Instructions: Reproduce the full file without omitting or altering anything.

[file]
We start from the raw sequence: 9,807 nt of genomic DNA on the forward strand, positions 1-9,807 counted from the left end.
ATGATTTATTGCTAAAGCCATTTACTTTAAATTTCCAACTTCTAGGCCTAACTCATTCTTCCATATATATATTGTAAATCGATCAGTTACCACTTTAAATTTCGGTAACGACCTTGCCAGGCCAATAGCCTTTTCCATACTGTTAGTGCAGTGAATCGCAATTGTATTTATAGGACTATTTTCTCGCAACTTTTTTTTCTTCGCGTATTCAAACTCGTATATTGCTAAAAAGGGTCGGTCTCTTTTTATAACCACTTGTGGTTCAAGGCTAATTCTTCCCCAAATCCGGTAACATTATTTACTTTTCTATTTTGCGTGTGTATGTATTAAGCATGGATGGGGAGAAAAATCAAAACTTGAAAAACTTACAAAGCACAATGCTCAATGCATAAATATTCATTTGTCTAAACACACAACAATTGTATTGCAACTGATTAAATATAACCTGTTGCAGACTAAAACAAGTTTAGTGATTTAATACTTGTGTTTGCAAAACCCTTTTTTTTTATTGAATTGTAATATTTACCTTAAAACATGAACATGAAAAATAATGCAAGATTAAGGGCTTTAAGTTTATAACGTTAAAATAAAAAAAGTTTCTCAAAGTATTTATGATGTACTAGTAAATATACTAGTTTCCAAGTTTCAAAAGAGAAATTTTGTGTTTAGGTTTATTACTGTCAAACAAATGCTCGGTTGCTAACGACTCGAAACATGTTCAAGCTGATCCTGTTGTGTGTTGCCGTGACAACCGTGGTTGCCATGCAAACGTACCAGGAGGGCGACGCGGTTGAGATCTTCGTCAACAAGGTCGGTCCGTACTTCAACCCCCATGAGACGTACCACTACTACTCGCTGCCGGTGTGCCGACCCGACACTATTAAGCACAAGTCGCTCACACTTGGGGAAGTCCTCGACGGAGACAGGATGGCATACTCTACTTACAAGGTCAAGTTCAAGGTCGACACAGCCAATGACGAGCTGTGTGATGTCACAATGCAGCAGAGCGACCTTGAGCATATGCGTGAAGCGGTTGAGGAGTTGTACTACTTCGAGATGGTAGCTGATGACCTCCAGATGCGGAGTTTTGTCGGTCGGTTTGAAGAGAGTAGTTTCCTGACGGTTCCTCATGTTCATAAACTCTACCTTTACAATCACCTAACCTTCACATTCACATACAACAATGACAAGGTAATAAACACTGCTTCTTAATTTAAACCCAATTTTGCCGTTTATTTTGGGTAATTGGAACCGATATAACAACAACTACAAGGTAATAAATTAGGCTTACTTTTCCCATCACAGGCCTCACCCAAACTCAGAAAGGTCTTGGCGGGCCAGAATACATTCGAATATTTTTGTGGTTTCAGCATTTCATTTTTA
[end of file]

We start from the raw sequence: 9,807 nt of genomic DNA on the forward strand, positions 1-9,807 counted from the left end.
ATGATTTATTGCTAAAGCCATTTACTTTAAATTTCCAACTTCTAGGCCTAACTCATTCTTCCATATATATATTGTAAATCGATCAGTTACCACTTTAAATTTCGGTAACGACCTTGCCAGGCCAATAGCCTTTTCCATACTGTTAGTGCAGTGAATCGCAATTGTATTTATAGGACTATTTTCTCGCAACTTTTTTTTCTTCGCGTATTCAAACTCGTATATTGCTAAAAAGGGTCGGTCTCTTTTTATAACCACTTGTGGTTCAAGGCTAATTCTTCCCCAAATCCGGTAACATTATTTACTTTTCTATTTTGCGTGTGTATGTATTAAGCATGGATGGGGAGAAAAATCAAAACTTGAAAAACTTACAAAGCACAATGCTCAATGCATAAATATTCATTTGTCTAAACACACAACAATTGTATTGCAACTGATTAAATATAACCTGTTGCAGACTAAAACAAGTTTAGTGATTTAATACTTGTGTTTGCAAAACCCTTTTTTTTTATTGAATTGTAATATTTACCTTAAAACATGAACATGAAAAATAATGCAAGATTAAGGGCTTTAAGTTTATAACGTTAAAATAAAAAAAGTTTCTCAAAGTATTTATGATGTACTAGTAAATATACTAGTTTCCAAGTTTCAAAAGAGAAATTTTGTGTTTAGGTTTATTACTGTCAAACAAATGCTCGGTTGCTAACGACTCGAAACATGTTCAAGCTGATCCTGTTGTGTGTTGCCGTGACAACCGTGGTTGCCATGCAAACGTACCAGGAGGGCGACGCGGTTGAGATCTTCGTCAACAAGGTCGGTCCGTACTTCAACCCCCATGAGACGTACCACTACTACTCGCTGCCGGTGTGCCGACCCGACACTATTAAGCACAAGTCGCTCACACTTGGGGAAGTCCTCGACGGAGACAGGATGGCATACTCTACTTACAAGGTCAAGTTCAAGGTCGACACAGCCAATGACGAGCTGTGTGATGTCACAATGCAGCAGAGCGACCTTGAGCATATGCGTGAAGCGGTTGAGGAGTTGTACTACTTCGAGATGGTAGCTGATGACCTCCAGATGCGGAGTTTTGTCGGTCGGTTTGAAGAGAGTAGTTTCCTGACGGTTCCTCATGTTCATAAACTCTACCTTTACAATCACCTAACCTTCACATTCACATACAACAATGACAAGGTAATAAACACTGCTTCTTAATTTAAACCCAATTTTGCCGTTTATTTTGGGTAATTGGAACCGATATAACAACAACTACAAGGTAATAAATTAGGCTTACTTTTCCCATCACAGGCCTCACCCAAACTCAGAAAGGTCTTGGCGGGCCAGAATACATTCGAATATTTTTGTGGTTTCAGCATTTCATTTTTA